Published and Works in Progress



Research Briefs and

Published Essays

A Network of Thrones: Kinship and Conflict in Europe, 1495-1918

July 2019

With Kevin Cooke 

An analysis linking European royal kinship networks, monarchies, and wars to study the effect of family ties on conflict. Random cuts of family ties between monarchs due to death are shown to increase bilateral war frequency and severity. Forthcoming at American Economic Journal: Applied Economics. Data and Replication Code Available at ICPSR.

A One Sector Model of Robotic Immiseration


With Jeffrey Sachs and Guillermo Lagarda.

A simple OLG model where automation can lower welfare in the long run through reducing saving and investment.  Digitized Labor: The Impact of the Internet on Employment. Edited by  Lorenzo Pupillo, Eli Noam and Leonard Waverman.


Understanding and Addressing the Modern Productivity Paradox

November 2020

With Erik Brynjolfsson and Daniel Rock

In spite of the emergence of cool new technologies—with their enormous industrial potential—the rate of productivity growth in recent years has been disappointingly slow. This modern productivity paradox is a redux of the information technology (IT) productivity paradox of the late 1980s. Paradoxes challenge our assumptions, stimulate innovative research, and lead to improved policy recommendations. On the research side, the current productivity paradox has led to an outpouring of plausible explanations that can be classified into four categories. We list these and then propose a set of ideas to boost growth. MIT Work of The Future Research Brief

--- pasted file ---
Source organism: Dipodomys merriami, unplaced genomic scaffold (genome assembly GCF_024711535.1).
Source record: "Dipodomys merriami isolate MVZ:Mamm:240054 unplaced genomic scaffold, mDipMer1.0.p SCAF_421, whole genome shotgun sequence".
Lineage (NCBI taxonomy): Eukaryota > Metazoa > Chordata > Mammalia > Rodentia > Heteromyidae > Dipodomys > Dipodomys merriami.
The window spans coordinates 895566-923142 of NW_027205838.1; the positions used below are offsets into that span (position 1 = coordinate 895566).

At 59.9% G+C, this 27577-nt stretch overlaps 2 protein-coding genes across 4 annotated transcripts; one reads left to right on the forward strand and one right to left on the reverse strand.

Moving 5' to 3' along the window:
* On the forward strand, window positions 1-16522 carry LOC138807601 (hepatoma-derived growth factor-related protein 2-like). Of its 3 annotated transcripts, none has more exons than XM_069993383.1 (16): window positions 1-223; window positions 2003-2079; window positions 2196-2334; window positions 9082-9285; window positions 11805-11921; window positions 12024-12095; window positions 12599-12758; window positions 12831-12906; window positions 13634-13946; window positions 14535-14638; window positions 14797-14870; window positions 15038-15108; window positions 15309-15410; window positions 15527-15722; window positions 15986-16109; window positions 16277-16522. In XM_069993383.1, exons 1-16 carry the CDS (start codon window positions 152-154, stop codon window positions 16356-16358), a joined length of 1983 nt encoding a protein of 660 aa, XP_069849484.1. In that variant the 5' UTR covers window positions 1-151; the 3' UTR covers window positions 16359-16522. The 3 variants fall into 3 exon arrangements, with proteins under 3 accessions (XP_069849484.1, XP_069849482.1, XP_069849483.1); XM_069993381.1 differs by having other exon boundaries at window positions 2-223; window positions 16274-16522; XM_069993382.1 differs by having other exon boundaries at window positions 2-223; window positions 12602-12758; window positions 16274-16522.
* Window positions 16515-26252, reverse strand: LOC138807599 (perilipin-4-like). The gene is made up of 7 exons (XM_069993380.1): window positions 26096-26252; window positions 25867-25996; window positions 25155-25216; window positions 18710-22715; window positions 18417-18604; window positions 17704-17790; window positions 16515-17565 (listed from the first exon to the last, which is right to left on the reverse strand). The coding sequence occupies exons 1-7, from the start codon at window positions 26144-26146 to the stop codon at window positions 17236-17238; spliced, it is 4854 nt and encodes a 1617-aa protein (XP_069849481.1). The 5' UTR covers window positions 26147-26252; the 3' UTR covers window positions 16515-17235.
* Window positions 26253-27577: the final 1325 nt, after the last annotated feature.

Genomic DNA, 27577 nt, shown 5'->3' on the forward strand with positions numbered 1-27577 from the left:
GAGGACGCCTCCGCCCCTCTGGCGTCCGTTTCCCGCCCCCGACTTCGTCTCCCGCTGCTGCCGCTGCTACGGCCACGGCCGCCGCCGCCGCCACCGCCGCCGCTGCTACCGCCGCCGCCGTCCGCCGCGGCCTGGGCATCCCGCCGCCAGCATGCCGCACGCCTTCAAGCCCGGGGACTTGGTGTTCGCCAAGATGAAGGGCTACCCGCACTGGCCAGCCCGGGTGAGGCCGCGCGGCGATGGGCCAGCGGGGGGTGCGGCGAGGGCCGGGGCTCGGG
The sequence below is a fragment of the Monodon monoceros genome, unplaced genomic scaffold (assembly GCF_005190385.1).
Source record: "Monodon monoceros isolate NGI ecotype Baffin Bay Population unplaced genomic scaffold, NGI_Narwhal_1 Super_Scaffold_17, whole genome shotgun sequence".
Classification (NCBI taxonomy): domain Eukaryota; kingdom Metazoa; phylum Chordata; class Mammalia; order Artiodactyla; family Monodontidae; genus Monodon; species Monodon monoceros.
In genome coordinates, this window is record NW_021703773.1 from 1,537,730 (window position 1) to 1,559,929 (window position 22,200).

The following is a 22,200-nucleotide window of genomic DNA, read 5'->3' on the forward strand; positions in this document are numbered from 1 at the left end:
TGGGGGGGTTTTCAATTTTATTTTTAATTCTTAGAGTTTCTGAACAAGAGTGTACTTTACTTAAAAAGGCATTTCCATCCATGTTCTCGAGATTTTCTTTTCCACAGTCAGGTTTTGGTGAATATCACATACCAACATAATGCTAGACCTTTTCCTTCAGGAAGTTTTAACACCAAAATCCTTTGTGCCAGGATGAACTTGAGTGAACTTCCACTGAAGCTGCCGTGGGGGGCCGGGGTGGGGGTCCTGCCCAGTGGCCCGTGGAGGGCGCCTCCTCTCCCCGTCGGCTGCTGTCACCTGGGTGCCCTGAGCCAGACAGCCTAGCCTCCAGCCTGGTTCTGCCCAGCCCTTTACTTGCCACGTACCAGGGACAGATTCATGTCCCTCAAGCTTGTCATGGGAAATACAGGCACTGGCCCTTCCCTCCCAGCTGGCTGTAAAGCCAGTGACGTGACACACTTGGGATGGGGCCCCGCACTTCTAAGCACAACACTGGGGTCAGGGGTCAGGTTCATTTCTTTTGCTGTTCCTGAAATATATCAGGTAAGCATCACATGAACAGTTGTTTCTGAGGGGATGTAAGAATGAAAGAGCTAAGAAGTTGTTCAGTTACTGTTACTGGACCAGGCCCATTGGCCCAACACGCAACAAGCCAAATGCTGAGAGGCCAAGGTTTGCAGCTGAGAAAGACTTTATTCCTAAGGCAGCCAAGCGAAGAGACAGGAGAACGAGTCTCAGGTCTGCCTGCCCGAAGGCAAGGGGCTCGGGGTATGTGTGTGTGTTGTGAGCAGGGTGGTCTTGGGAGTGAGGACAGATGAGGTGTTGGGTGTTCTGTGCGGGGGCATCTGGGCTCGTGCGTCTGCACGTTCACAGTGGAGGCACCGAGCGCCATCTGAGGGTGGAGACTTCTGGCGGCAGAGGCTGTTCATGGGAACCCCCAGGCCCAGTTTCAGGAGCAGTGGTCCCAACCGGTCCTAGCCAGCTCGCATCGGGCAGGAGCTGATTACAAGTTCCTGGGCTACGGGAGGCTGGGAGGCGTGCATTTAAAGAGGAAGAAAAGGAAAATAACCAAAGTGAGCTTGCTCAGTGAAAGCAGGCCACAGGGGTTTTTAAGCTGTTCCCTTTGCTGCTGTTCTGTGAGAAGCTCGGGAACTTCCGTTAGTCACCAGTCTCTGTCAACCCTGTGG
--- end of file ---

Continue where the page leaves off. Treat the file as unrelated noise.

Macroeconomic Effects of Reducing OASI to Payable Benefits: A Comparison of Seven Overlapping Generations Models

December 2019

With convening authors Jaeger Nelson and Kerk Phillips, others contributing.  

Estimation of the economic effects of reducing social security benefits with seven large scale agent based models. Figure displays change in GDP as a result of OASI reform as predicted by the different models. My model is labeled GGM. Macroeconomic Effects of Reducing OASI Benefits: A Comparison of Seven Overlapping-Generations Models National Tax Journal, 72:4, pp. 671-692

Can Russia Survive Economic Sanctions?

Fall 2017

With Guillermo Lagarda.

We find that capital import controls on Russia would dramatically impact domestic welfare, even if Russia seized all foreign assets in response. Asian Economic Papers, Volume 16, Issue 3. Ungated Version

The Impact of Fossil-Fuel Price Regimes on the Demographic and Fiscal Transitions in Russia, USA, China, India, European Union, and Japan-Korea: A Dynamic Life-Cycle Analysis

August 2017

With Eugene Goryunov, Maria Kazakova, Guillermo Lagarda, Kristina Nesterova, Laurence J. Kotlikoff, and Andrey Zubarev.


As oil prices decrease, Russia will face fiscal challenges. Based on the NBER working paper titled “Simulating Russia’s and Other Large Economies’ Challenging and Interconnected Transitions,” Forthcoming in an anthology edited by Wing Thye Woo.


Modelling Effective Regulation of Facebook

October 2020

With Avinash Collis


In the face of growing scrutiny from policymakers, the media, and the public, regulators are now considering a number of proposals to ensure platforms do not abuse their market power or restrict the economic benefits of their networks from being more equitably distributed. In a new working paper we published entitled we develop the first quantitative framework for regulators and business leaders to evaluate the societal consequences of changes to market structure, taxation, and platform regulation. Stanford HAI-Digital Economy Lab Research Brief